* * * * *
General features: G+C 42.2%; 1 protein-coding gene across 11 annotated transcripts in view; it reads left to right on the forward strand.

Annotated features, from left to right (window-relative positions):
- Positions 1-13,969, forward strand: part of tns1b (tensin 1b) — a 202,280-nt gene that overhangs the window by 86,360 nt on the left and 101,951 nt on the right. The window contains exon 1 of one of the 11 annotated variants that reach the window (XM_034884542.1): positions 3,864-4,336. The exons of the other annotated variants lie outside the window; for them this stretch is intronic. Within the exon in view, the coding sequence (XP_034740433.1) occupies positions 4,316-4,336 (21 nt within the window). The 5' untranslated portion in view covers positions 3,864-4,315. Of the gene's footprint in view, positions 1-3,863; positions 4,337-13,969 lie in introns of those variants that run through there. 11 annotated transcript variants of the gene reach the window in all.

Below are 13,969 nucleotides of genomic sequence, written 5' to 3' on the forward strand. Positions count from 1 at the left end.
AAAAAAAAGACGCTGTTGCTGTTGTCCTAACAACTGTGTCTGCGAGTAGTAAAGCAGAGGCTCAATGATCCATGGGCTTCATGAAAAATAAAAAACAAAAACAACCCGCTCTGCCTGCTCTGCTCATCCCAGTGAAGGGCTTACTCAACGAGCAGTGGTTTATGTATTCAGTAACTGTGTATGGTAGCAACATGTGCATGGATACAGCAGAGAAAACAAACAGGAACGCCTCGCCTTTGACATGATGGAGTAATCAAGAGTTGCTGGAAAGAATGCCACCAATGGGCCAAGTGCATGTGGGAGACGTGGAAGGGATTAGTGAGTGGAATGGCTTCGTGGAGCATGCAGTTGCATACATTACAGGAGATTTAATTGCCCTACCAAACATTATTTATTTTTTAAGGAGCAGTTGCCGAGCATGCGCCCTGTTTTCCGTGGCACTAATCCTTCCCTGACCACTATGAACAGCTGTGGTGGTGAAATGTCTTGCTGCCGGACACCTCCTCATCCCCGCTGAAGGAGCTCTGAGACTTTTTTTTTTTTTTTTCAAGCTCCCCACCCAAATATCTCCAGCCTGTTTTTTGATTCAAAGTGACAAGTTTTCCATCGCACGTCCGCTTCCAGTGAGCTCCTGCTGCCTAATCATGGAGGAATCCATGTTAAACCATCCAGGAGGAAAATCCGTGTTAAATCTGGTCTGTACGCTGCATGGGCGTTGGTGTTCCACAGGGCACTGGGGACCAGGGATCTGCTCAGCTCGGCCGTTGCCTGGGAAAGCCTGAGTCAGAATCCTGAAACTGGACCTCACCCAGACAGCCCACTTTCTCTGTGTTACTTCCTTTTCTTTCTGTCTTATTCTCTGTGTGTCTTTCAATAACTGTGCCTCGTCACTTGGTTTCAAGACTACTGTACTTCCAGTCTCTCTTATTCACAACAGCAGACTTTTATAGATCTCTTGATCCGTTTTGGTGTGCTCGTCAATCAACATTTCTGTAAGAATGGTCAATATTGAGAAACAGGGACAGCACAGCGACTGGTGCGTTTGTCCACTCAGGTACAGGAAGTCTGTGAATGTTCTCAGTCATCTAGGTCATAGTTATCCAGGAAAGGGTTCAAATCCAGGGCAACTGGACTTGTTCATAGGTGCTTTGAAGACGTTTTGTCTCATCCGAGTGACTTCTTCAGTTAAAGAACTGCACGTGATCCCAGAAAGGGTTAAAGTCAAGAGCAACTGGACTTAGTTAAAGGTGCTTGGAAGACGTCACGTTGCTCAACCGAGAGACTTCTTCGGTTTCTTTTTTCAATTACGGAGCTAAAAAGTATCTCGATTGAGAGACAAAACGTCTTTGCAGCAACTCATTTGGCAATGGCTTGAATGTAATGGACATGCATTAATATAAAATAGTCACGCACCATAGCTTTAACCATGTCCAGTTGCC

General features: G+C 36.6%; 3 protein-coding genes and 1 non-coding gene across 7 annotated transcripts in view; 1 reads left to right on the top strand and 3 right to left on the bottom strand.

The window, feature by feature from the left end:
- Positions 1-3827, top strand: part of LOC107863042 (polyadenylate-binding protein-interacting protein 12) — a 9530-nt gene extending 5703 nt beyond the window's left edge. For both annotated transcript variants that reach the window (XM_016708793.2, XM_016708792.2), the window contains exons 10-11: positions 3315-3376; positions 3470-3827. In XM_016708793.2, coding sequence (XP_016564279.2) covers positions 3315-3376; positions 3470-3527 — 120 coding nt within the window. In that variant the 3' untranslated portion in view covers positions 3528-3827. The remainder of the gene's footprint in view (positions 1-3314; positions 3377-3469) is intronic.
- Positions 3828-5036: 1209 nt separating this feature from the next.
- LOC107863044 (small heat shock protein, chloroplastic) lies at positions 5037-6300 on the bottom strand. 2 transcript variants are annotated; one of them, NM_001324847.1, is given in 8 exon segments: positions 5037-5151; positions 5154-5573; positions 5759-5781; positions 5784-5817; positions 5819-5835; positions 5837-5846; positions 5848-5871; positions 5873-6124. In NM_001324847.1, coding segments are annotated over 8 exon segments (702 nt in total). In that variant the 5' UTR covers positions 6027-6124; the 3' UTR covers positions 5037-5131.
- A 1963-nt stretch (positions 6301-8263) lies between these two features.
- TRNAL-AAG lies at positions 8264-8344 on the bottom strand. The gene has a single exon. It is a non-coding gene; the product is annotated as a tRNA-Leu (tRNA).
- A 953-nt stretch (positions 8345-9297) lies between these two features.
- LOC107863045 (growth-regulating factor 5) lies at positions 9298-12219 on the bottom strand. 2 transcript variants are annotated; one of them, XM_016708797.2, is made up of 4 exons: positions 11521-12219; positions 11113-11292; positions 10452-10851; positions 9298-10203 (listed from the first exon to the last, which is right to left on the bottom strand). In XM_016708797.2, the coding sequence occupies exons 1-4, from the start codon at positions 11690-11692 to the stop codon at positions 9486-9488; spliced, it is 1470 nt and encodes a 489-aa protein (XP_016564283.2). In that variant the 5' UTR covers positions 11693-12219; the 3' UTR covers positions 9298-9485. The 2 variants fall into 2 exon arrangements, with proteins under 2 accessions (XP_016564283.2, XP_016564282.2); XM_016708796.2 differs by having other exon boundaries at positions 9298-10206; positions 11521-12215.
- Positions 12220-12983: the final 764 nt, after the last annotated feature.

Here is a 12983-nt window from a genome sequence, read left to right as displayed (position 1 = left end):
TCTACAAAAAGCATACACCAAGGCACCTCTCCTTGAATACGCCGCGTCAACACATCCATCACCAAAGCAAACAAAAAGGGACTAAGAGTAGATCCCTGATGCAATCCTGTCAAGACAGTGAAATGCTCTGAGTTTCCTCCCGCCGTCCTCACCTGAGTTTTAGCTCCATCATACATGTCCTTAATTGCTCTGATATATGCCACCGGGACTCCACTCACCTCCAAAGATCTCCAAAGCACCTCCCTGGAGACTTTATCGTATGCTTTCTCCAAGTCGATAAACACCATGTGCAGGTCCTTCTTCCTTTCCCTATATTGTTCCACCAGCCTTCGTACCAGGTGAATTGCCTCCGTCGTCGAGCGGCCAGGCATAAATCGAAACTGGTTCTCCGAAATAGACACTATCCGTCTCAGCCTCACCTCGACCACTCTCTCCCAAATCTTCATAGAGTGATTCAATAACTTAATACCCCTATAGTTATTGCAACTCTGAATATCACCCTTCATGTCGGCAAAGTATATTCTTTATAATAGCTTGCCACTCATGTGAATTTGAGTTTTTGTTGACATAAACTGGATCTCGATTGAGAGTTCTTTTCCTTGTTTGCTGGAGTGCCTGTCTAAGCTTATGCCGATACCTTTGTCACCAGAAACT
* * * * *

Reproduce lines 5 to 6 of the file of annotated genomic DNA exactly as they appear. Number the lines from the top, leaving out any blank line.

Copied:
AAAAAAAAGACGCTGTTGCTGTTGTCCTAACAACTGTGTCTGCGAGTAGTAAAGCAGAGGCTCAATGATCCATGGGCTTCATGAAAAATAAAAAACAAAAACAACCCGCTCTGCCTGCTCTGCTCATCCCAGTGAAGGGCTTACTCAACGAGCAGTGGTTTATGTATTCAGTAACTGTGTATGGTAGCAACATGTGCATGGATACAGCAGAGAAAACAAACAGGAACGCCTCGCCTTTGACATGATGGAGTAATCAAGAGTTGCTGGAAAGAATGCCACCAATGGGCCAAGTGCATGTGGGAGACGTGGAAGGGATTAGTGAGTGGAATGGCTTCGTGGAGCATGCAGTTGCATACATTACAGGAGATTTAATTGCCCTACCAAACATTATTTATTTTTTAAGGAGCAGTTGCCGAGCATGCGCCCTGTTTTCCGTGGCACTAATCCTTCCCTGACCACTATGAACAGCTGTGGTGGTGAAATGTCTTGCTGCCGGACACCTCCTCATCCCCGCTGAAGGAGCTCTGAGACTTTTTTTTTTTTTTTTCAAGCTCCCCACCCAAATATCTCCAGCCTGTTTTTTGATTCAAAGTGACAAGTTTTCCATCGCACGTCCGCTTCCAGTGAGCTCCTGCTGCCTAATCATGGAGGAATCCATGTTAAACCATCCAGGAGGAAAATCCGTGTTAAATCTGGTCTGTACGCTGCATGGGCGTTGGTGTTCCACAGGGCACTGGGGACCAGGGATCTGCTCAGCTCGGCCGTTGCCTGGGAAAGCCTGAGTCAGAATCCTGAAACTGGACCTCACCCAGACAGCCCACTTTCTCTGTGTTACTTCCTTTTCTTTCTGTCTTATTCTCTGTGTGTCTTTCAATAACTGTGCCTCGTCACTTGGTTTCAAGACTACTGTACTTCCAGTCTCTCTTATTCACAACAGCAGACTTTTATAGATCTCTTGATCCGTTTTGGTGTGCTCGTCAATCAACATTTCTGTAAGAATGGTCAATATTGAGAAACAGGGACAGCACAGCGACTGGTGCGTTTGTCCACTCAGGTACAGGAAGTCTGTGAATGTTCTCAGTCATCTAGGTCATAGTTATCCAGGAAAGGGTTCAAATCCAGGGCAACTGGACTTGTTCATAGGTGCTTTGAAGACGTTTTGTCTCATCCGAGTGACTTCTTCAGTTAAAGAACTGCACGTGATCCCAGAAAGGGTTAAAGTCAAGAGCAACTGGACTTAGTTAAAGGTGCTTGGAAGACGTCACGTTGCTCAACCGAGAGACTTCTTCGGTTTCTTTTTTCAATTACGGAGCTAAAAAGTATCTCGATTGAGAGACAAAACGTCTTTGCAGCAACTCATTTGGCAATGGCTTGAATGTAATGGACATGCATTAATATAAAATAGTCACGCACCATAGCTTTAACCATGTCCAGTTGCC

General features: G+C 36.6%; 3 protein-coding genes and 1 non-coding gene across 7 annotated transcripts in view; 1 reads left to right on the top strand and 3 right to left on the bottom strand.